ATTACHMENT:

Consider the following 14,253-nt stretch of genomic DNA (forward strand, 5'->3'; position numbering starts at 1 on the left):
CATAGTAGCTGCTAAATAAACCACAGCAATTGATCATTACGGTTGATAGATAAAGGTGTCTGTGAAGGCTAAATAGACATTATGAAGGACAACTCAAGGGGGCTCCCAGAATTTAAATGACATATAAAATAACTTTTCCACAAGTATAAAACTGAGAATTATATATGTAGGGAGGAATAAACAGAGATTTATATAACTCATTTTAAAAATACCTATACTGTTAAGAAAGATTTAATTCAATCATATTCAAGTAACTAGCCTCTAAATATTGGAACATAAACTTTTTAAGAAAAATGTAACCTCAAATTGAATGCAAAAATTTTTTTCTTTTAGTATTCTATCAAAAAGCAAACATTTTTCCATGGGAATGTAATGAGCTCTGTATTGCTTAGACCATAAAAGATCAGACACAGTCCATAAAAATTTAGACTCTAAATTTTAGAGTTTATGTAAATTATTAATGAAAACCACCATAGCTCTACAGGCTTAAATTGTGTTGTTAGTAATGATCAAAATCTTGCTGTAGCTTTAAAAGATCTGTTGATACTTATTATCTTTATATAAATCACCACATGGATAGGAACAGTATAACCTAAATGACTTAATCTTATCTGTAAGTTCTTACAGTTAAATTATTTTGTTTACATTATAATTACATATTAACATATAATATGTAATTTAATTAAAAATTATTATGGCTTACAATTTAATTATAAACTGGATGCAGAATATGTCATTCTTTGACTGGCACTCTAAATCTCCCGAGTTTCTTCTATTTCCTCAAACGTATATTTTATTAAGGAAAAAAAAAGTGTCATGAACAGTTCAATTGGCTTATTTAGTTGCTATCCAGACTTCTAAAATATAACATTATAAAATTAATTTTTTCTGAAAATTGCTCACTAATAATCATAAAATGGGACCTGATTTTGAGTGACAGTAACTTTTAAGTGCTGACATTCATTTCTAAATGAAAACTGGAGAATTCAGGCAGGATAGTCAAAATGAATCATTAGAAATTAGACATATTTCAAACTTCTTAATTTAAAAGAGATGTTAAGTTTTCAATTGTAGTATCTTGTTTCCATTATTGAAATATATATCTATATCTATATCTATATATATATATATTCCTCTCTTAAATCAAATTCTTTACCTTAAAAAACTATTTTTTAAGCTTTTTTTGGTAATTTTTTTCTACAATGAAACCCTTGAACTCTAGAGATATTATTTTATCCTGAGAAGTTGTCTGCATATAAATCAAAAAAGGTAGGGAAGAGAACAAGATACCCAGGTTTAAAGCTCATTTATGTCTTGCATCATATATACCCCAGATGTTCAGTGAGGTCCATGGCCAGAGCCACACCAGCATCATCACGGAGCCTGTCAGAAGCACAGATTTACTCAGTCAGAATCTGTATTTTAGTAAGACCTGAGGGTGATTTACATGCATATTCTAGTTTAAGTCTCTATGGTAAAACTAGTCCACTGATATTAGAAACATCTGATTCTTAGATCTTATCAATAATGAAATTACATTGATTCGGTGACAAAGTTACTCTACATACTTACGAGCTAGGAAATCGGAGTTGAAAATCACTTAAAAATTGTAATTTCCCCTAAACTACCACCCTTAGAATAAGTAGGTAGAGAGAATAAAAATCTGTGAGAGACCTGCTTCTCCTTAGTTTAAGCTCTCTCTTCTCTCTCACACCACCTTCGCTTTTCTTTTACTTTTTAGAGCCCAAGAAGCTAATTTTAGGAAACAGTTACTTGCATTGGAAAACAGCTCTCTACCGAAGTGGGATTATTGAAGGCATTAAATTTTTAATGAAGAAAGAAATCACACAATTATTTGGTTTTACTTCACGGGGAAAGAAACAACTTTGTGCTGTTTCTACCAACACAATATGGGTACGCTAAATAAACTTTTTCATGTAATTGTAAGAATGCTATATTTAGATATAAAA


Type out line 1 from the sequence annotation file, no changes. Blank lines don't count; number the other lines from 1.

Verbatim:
Consider the following 14,253-nt stretch of genomic DNA (forward strand, 5'->3'; position numbering starts at 1 on the left):